The final issue with me is the sense of safety that many believe owning a gun conveys. If one knows how to properly store and maintain a gun, fine. As before, familiarity with the use of one's tools usually equates with their safe handling. So, if a gun is going to provide protection, one should practice with it regularly. I have bought tools and camping gear, and only used them once or never. I like the idea of having them, but unlike insurance, they provide little security if they are neglected, and I don't use them. Once one has acquired a gun, one is committed to its use, and to constant vigilance, unless one intends to use it only for display purposes. One cannot assume it is unloaded, unless it is taken apart. One cannot assume the safety is on, without checking it. Having a gun, and being prepared to use it, still does not guarantee protection. I do not think anything in life guarantees safety for the body. I believe this is what Nephi means when he refers to "carnal security" in 2 Nephi 28:21 or trusting in "the arm of flesh" in 2 Nephi 4:34. Guns do not protect our spirits, if we are caught up in the pride of our hearts, or our own transgressive wills.

I am also not one to ignore public health and safety warnings, and expect God to protect me, if I refuse wise counsel. Even as one with the priesthood, if I do not take advantage of all the marvelous tools and services available to me, I cannot expect to be protected by angels, nor sheltered from harm. Not all of us are ham radio operators, or have EMT training. That doesn't preclude me from understanding about emergency preparedness, and becoming familiar with the skill sets of my neighbors, or how to contact them when the need arises. That doesn't excuse me from planning what to do if there is a break-in, or if my life is threatened, or someone else is endangered. That doesn't excuse me from consulting with local law enforcement and participating in neighborhood watch. I may not own a gun, but knowing those who do, and being able to trust their competency with one, will ease my mind a bit. I assume that law enforcement officers know how to handle guns. Just knowing someone has a gun, however, is not the same as knowing whether or not he or she is prepared to use it.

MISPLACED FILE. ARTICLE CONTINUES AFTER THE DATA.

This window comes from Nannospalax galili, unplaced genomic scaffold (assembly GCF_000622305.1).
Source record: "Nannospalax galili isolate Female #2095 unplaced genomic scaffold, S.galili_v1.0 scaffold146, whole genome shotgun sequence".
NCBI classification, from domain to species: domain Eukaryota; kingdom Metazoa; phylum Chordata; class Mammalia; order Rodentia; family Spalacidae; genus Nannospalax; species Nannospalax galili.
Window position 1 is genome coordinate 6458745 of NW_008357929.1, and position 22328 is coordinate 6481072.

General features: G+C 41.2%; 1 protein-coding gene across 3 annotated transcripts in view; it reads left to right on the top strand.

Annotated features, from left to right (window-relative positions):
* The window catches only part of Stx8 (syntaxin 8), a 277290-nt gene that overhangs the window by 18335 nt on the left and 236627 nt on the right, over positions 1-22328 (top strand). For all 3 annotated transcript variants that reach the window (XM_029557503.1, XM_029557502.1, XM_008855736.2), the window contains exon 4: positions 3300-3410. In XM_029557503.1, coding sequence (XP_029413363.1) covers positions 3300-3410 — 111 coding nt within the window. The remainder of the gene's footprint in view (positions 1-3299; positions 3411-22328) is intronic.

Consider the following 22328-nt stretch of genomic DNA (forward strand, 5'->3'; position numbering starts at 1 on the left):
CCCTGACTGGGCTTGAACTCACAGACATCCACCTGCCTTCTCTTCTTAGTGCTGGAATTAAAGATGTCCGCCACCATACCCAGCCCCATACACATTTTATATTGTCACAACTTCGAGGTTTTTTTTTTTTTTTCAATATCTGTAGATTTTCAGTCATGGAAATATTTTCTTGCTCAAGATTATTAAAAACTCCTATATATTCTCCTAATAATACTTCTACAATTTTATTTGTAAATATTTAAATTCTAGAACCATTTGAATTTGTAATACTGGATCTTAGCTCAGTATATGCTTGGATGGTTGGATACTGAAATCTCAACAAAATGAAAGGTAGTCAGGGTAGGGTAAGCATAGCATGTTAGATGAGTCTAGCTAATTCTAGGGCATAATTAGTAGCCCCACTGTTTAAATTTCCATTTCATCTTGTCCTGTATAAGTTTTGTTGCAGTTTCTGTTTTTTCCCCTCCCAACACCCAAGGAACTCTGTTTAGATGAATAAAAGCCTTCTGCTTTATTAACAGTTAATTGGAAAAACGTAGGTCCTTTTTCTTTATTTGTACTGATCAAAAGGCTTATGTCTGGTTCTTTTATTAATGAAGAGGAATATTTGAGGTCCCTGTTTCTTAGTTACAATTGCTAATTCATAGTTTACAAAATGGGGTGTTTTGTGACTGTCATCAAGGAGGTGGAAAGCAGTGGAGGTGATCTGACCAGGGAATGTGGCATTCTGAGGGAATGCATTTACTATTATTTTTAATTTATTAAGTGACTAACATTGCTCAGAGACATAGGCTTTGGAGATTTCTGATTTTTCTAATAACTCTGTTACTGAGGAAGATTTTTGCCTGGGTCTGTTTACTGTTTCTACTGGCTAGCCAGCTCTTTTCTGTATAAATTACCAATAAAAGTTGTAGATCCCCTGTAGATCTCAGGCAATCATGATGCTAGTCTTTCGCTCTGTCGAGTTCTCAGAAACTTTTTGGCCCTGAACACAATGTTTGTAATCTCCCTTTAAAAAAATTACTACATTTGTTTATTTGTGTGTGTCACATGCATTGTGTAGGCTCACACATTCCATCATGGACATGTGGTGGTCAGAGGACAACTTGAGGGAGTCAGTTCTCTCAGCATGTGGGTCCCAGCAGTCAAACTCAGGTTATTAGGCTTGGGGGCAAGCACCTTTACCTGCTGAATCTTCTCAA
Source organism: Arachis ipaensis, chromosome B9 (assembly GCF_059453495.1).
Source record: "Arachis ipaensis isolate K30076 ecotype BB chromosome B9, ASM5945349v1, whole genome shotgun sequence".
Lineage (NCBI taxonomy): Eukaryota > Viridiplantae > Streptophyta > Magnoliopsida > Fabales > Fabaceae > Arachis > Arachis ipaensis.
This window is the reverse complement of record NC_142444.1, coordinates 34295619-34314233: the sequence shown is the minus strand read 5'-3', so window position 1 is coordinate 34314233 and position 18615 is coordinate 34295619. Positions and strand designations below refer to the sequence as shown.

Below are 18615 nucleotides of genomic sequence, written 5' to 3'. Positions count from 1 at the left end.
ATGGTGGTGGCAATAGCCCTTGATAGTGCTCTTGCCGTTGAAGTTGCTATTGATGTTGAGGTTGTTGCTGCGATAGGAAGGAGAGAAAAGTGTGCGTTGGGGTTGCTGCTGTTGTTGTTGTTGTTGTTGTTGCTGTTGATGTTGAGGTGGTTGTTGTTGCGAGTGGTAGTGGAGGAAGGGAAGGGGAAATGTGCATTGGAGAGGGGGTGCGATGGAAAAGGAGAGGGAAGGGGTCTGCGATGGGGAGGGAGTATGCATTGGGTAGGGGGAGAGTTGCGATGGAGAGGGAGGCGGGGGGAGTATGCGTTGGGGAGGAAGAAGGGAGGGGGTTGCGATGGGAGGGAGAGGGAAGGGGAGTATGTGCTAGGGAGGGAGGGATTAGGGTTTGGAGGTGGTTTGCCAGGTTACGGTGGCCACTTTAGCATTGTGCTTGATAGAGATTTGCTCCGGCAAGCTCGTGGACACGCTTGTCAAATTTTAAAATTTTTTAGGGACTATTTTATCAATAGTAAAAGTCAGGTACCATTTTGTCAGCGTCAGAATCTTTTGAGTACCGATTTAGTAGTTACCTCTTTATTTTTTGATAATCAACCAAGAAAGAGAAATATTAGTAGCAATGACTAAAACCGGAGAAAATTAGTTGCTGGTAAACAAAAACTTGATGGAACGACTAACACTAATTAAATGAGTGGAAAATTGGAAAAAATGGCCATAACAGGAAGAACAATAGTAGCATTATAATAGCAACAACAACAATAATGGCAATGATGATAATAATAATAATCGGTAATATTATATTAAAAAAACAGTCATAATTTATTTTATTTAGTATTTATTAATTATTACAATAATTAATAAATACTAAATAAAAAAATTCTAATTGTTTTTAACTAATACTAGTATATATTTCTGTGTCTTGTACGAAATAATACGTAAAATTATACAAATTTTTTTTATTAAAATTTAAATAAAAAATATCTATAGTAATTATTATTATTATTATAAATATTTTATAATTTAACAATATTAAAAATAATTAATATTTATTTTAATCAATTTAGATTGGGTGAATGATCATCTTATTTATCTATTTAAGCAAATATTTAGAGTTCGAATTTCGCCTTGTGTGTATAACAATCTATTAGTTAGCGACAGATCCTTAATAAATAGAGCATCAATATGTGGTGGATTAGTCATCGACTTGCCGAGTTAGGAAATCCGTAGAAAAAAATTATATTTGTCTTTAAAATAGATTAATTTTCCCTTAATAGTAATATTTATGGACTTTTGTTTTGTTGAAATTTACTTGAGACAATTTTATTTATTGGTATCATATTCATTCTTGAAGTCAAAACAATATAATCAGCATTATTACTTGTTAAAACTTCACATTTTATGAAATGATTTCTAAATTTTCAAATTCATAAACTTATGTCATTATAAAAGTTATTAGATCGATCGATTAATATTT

When people speak of arming the populace, without a reporting mechanism to determine whether or not that populace knows how to use guns responsibly and safely, it doesn't relieve my anxiety. Just giving guns to people is no more effective against crime and violence than giving money to beggars is in fighting poverty. If people speak of taking ownership of guns, rather than just having guns, then I am assured they are acting in the public interest, and not just marketing firearms.